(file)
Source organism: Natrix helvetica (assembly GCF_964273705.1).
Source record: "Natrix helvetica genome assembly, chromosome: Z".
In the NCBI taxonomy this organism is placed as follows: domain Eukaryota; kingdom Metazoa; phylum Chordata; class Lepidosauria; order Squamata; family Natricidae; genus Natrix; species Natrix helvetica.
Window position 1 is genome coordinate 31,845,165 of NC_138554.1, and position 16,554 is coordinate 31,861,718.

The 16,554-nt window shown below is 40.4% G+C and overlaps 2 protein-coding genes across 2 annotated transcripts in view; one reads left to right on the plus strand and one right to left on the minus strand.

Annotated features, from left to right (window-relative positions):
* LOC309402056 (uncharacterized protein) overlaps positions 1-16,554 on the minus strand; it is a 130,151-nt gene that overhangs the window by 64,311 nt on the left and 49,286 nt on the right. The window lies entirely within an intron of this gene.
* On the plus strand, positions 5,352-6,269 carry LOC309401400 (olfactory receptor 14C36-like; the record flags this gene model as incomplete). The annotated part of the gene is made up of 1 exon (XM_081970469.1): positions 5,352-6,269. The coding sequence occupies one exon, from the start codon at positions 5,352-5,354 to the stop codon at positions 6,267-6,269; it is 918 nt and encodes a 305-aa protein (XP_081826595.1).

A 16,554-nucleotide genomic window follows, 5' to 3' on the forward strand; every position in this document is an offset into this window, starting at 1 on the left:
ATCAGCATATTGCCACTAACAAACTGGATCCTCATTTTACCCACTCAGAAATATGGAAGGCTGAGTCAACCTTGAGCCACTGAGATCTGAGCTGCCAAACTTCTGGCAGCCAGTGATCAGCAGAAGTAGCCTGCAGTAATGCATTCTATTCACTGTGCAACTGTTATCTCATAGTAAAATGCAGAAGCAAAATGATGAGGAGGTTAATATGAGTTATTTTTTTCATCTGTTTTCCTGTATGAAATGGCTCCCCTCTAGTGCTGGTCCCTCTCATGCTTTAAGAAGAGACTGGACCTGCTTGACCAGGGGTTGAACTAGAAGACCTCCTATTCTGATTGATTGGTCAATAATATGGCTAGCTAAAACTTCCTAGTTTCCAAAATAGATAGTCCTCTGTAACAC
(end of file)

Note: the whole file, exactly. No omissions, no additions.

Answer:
Source organism: Natrix helvetica (assembly GCF_964273705.1).
Source record: "Natrix helvetica genome assembly, chromosome: Z".
In the NCBI taxonomy this organism is placed as follows: domain Eukaryota; kingdom Metazoa; phylum Chordata; class Lepidosauria; order Squamata; family Natricidae; genus Natrix; species Natrix helvetica.
Window position 1 is genome coordinate 31,845,165 of NC_138554.1, and position 16,554 is coordinate 31,861,718.

The 16,554-nt window shown below is 40.4% G+C and overlaps 2 protein-coding genes across 2 annotated transcripts in view; one reads left to right on the plus strand and one right to left on the minus strand.

Annotated features, from left to right (window-relative positions):
* LOC309402056 (uncharacterized protein) overlaps positions 1-16,554 on the minus strand; it is a 130,151-nt gene that overhangs the window by 64,311 nt on the left and 49,286 nt on the right. The window lies entirely within an intron of this gene.
* On the plus strand, positions 5,352-6,269 carry LOC309401400 (olfactory receptor 14C36-like; the record flags this gene model as incomplete). The annotated part of the gene is made up of 1 exon (XM_081970469.1): positions 5,352-6,269. The coding sequence occupies one exon, from the start codon at positions 5,352-5,354 to the stop codon at positions 6,267-6,269; it is 918 nt and encodes a 305-aa protein (XP_081826595.1).

A 16,554-nucleotide genomic window follows, 5' to 3' on the forward strand; every position in this document is an offset into this window, starting at 1 on the left:
ATCAGCATATTGCCACTAACAAACTGGATCCTCATTTTACCCACTCAGAAATATGGAAGGCTGAGTCAACCTTGAGCCACTGAGATCTGAGCTGCCAAACTTCTGGCAGCCAGTGATCAGCAGAAGTAGCCTGCAGTAATGCATTCTATTCACTGTGCAACTGTTATCTCATAGTAAAATGCAGAAGCAAAATGATGAGGAGGTTAATATGAGTTATTTTTTTCATCTGTTTTCCTGTATGAAATGGCTCCCCTCTAGTGCTGGTCCCTCTCATGCTTTAAGAAGAGACTGGACCTGCTTGACCAGGGGTTGAACTAGAAGACCTCCTATTCTGATTGATTGGTCAATAATATGGCTAGCTAAAACTTCCTAGTTTCCAAAATAGATAGTCCTCTGTAACAC